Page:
Expert Witness Practice
It is easier than ever to find expert witnesses through the internet. You may wish to consult the expert witness directory at ExpertLaw, which allows you to find experts without cost, while avoiding the fees charged by expert witness "referral agencies" or "brokers."
Tips for Attorneys
When you are looking for an expert, seek recommendations from attorneys who have litigated similar cases.
When you hire an expert, be clear about what you expect the expert to do. If you don't discuss the expert's fees, you may be surprised at how much you are billed for the expert's services. Keep the expert appraised of trial dates, so that scheduling conflicts can be resolved early.
Ask an expert for references, and follow up on the references. Find out how well the witness performs at deposition or trial, before making a costly error.
Know how much your expert charges, and when you will have to pay additional charges (such as "rush fees").
Use your expert to help you develop your case. If you know as much or more than your expert, you are wasting your money. Only hire experts who know more than you, and use their knowledge to build your case. For example, experts can often help you draft interrogatories prepare questions to ask at your depositions of your opponent's experts. Although you have to pay the expert for his time, you may find that the time you save is worth far more than the amount you pay. Also, a good expert will come up with questions and theories that you are unlikely to discover on your own, without investing a vast amount of time and energy.
Know the rules of discovery. If your expert prepares a report, know if you will have to turn it over to your opponent. In Michigan, your opponent may not be able to secure an expert's report in civil litigation, but a prosecutor can obtain your expert's report in criminal litigation. Let the expert know what portions of his file constitute "work product," so that confidential material is not accidentally disclosed to your opponent.
Don't prematurely destroy the other side's expert. In one notable case, a bright yet inexperienced attorney did a remarkable job of demolishing the credibility and conclusions of the expert at deposition. At the end of the deposition, he gloated, "If you're going to take this case to trial, you had better get a better expert." The opponent did just that, and won at trial. Had the attorney saved his devastating impeachment for trial, he probably would have won his case.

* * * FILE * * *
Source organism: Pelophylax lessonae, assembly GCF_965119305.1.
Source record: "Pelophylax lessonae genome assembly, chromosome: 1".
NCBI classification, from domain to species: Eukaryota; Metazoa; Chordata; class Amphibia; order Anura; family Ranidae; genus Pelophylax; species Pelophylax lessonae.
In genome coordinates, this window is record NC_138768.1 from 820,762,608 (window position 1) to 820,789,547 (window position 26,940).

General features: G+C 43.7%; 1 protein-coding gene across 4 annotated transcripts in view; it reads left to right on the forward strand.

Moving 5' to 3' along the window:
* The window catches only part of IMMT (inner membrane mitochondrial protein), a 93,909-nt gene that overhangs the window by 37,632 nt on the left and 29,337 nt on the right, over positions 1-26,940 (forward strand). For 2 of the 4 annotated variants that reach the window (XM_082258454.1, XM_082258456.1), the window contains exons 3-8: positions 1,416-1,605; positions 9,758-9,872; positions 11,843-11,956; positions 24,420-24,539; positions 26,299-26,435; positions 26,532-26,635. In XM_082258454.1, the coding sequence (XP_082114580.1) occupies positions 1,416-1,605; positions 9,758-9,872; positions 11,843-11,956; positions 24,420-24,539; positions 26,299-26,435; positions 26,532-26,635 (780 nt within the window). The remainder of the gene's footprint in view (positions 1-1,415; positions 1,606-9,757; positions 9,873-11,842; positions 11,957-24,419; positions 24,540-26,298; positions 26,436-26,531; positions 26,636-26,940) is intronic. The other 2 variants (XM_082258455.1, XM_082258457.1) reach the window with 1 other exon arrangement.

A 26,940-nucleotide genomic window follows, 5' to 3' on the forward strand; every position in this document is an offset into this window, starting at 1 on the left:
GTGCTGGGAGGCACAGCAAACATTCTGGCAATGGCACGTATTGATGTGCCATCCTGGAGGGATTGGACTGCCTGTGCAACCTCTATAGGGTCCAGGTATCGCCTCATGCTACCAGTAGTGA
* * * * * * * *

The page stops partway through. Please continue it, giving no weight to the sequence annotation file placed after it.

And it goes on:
Cost isn't everything. The least expensive expert I have ever used gave one of the best trial performances I have ever seen. The jury respected him and believed him, and his "plain language" explanation of some complex technical issues was a decisive factor in obtaining a verdict in my client's favor.
Tips for Expert Witnesses
Get a written agreement with the attorney, specifying your rate of compensation. Get a retainer for your services, as you may find it difficult to collect fees later. Your agreement with the attorney should specify that you may refuse to perform additional services if the attorney has not paid your fees for prior services.
Protect your credibility. Tell the attorney, during your first conversation, that you will form an independent opinion based upon the facts, and that there is a possibility that your opinion will not support his client's case. If the attorney is looking for a "hired gun" who will make the facts fit the desired conclusion, you are better off declining the case and preserving your credibility.
Try to maintain balance, by representing both plaintiffs and defendants. If you always represent the same side, you risk looking like a "hired gun," even if you are very careful about the clients and cases you take.
Maintain a list of the articles you have published, and the cases where you have testified. Keep copies of your publications, and of your prior testimony, for your clients to review. An attorney will need that information, in order to prepare for litigation where you may be challenged with your own writings and testimony. If you no longer hold some of the positions you have taken in prior litigation, or in past writings, let your client know so that he is not surprised when opposing counsel attempts to impeach you for "contradicting yourself."
If you are inexperienced as an expert witness, you should know the following for deposition:
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